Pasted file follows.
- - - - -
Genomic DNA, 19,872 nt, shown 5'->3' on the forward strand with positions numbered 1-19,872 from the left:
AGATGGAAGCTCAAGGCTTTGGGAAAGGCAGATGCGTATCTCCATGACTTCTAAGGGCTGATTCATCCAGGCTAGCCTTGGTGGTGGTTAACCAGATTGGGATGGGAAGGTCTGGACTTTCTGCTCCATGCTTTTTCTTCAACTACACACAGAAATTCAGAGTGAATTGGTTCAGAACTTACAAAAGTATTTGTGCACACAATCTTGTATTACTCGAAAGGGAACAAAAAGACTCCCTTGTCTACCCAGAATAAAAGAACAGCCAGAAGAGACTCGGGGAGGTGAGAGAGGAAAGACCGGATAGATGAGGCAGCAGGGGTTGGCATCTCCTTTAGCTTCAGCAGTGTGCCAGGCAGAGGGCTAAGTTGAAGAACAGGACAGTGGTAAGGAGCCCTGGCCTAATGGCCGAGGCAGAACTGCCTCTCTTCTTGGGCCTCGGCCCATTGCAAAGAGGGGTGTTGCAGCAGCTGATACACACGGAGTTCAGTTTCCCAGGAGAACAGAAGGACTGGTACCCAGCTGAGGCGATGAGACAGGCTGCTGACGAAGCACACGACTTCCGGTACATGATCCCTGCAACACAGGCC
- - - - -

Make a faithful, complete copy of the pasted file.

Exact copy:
Genomic DNA, 19,872 nt, shown 5'->3' on the forward strand with positions numbered 1-19,872 from the left:
AGATGGAAGCTCAAGGCTTTGGGAAAGGCAGATGCGTATCTCCATGACTTCTAAGGGCTGATTCATCCAGGCTAGCCTTGGTGGTGGTTAACCAGATTGGGATGGGAAGGTCTGGACTTTCTGCTCCATGCTTTTTCTTCAACTACACACAGAAATTCAGAGTGAATTGGTTCAGAACTTACAAAAGTATTTGTGCACACAATCTTGTATTACTCGAAAGGGAACAAAAAGACTCCCTTGTCTACCCAGAATAAAAGAACAGCCAGAAGAGACTCGGGGAGGTGAGAGAGGAAAGACCGGATAGATGAGGCAGCAGGGGTTGGCATCTCCTTTAGCTTCAGCAGTGTGCCAGGCAGAGGGCTAAGTTGAAGAACAGGACAGTGGTAAGGAGCCCTGGCCTAATGGCCGAGGCAGAACTGCCTCTCTTCTTGGGCCTCGGCCCATTGCAAAGAGGGGTGTTGCAGCAGCTGATACACACGGAGTTCAGTTTCCCAGGAGAACAGAAGGACTGGTACCCAGCTGAGGCGATGAGACAGGCTGCTGACGAAGCACACGACTTCCGGTACATGATCCCTGCAACACAGGCC